Northern Connector Opening Frequently Asked Questions
Q: When will the Northern Connector be open to traffic?
A: The Northern Connector was open to traffic on Saturday, 7 March, 2020.
Q: How can motorists access the Northern Connector?
A: Motorists can access the Northern Connector via the four interchanges:
- Northern Interchange – From Port Wakefield Road and Northern Expressway.
- Waterloo Corner Interchange – From Port Wakefield and Waterloo Corner Roads.
- Bolivar Interchange – From Port Wakefield, Hodgson and Bolivar Roads.
- Southern Interchange- From the South Road Superway and the Port River Expressway.
For more information on how to access the new motorway please refer to the Northern Connector website, Maps and Interchange animations www.dit.sa.gov.au/northernconnector
Q: How can I access the Northern Expressway now that the Northern Connector is open?
A: Motorists travelling northbound can access the Northern Expressway via the Northern Connector from either the South Road Superway or the Port River Expressway.
Motorists travelling northbound on Port Wakefield Road can access the Northern Expressway via the Northern Connector from either the Bolivar or Waterloo Corner Interchanges, or from Heaslip Road.
Q: How much time will motorists save by using the Northern Connector?
A: Time savings will vary depending on the time of the day with an average of approximately 10 minutes, end to end expected.
Q: Has the right turn movement from the Port River Expressway to the South Road Superway been reinstated?
A: Yes. This movement is part of the Southern Interchange.
Q : When will the speed restrictions be lifted?
A: As of May 1, 2020, Northern Connector speeds are at the posted speed of 110 km/h.
Q: Will there be any additional works required on the Northern Connector and surrounding roads once open to traffic?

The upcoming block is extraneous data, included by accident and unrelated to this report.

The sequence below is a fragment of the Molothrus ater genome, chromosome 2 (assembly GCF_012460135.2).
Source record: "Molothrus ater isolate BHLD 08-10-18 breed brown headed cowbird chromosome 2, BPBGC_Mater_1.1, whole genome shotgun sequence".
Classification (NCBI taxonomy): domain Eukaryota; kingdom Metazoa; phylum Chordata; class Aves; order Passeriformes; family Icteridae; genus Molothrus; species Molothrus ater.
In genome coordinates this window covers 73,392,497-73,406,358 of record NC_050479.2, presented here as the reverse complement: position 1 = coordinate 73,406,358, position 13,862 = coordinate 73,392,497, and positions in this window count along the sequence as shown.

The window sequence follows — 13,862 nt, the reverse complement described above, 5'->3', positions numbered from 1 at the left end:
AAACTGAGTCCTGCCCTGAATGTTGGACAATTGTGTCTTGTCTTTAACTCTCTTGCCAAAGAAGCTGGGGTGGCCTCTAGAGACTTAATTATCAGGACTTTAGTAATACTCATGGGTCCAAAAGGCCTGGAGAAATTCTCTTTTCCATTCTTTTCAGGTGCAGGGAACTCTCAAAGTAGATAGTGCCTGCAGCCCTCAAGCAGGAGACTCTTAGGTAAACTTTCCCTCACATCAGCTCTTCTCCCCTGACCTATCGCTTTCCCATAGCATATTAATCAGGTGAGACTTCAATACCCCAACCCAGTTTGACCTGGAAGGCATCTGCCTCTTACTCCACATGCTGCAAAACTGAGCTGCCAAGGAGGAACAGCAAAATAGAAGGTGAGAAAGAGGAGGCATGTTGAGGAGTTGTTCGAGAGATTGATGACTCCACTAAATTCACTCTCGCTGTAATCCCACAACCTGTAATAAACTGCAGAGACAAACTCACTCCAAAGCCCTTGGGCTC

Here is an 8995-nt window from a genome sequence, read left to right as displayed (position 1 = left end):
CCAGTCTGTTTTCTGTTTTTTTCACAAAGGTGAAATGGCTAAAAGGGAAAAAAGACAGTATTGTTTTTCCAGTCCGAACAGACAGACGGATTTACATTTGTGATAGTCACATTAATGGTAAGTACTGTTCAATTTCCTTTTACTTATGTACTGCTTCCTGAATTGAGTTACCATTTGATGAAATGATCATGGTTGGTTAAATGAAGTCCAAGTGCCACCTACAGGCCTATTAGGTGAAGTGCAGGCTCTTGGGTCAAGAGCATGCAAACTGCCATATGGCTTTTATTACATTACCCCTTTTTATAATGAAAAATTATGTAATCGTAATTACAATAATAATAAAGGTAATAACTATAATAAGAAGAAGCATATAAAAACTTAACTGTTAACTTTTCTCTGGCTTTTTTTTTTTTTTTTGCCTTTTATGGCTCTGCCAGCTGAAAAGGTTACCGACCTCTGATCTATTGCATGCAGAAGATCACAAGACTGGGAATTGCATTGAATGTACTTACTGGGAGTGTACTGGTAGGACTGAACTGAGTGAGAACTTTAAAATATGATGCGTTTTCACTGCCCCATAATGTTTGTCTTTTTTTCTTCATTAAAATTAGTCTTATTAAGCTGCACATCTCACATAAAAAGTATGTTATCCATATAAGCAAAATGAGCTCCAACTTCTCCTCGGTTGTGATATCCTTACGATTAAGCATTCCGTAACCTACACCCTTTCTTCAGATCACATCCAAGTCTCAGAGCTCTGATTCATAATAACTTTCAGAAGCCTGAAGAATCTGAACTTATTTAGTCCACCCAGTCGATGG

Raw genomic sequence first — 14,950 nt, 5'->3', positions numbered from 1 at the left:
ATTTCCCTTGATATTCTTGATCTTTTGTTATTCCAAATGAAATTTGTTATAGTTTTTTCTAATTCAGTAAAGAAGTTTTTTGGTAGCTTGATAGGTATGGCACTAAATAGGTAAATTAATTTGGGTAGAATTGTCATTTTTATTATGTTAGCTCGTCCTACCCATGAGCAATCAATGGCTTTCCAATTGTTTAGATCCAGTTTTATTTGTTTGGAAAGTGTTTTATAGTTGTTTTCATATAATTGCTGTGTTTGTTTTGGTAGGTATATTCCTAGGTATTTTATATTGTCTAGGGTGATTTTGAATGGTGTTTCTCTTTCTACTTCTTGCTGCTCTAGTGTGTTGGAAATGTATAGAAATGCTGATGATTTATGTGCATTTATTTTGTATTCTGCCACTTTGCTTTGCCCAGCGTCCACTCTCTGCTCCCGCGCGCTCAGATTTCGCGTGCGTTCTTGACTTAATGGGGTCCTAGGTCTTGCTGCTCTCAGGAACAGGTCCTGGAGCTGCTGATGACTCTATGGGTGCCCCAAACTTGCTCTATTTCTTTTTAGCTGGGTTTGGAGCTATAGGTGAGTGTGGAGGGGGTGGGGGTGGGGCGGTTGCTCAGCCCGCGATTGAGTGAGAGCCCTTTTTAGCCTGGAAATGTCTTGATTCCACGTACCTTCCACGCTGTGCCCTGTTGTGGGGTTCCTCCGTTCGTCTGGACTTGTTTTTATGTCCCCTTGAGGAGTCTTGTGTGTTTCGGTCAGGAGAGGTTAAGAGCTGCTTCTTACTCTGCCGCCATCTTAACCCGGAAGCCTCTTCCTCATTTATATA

A:Finishing works are continuing in the vicinity of the Northern Connector Interchanges, including Port Wakefield Road, Salisbury Highway and the Port River Expressway, road users are requested to please observe traffic management, signage and speed restrictions on these roads. Advance notice will be provided.
Q: Is the entire length of the Northern Connector concrete?
A: Approximately 13 kilometres of the 15.5-kilometre Northern Connector alignment is concrete pavement. The four interchanges have been constructed using asphalt.
Q: Why are the interchanges constructed in asphalt?
A: Concrete pavements offer the best value for money in long, straight stretches of heavily-trafficked motorways, including lower ongoing maintenance costs. As the interchanges are constructed with roundabouts and short, curved ramps with varying pavement widths, asphalt provides a better solution for this style of construction. The result is a motorway which overall maximises local industry opportunities and delivers value for the State.
Q: What is the concrete road cost compared to a normal asphalt road?
A: Compared to a full depth asphalt pavement the concrete pavement had a slightly higher initial capital cost however it is expected to almost halve the ongoing maintenance costs.
Q: Are concrete roads less durable than asphalt roads?
A: High quality concrete pavements are more durable, require less maintenance and employ more local people through the supply chain during construction.
Q: What about increased glare on concrete roads?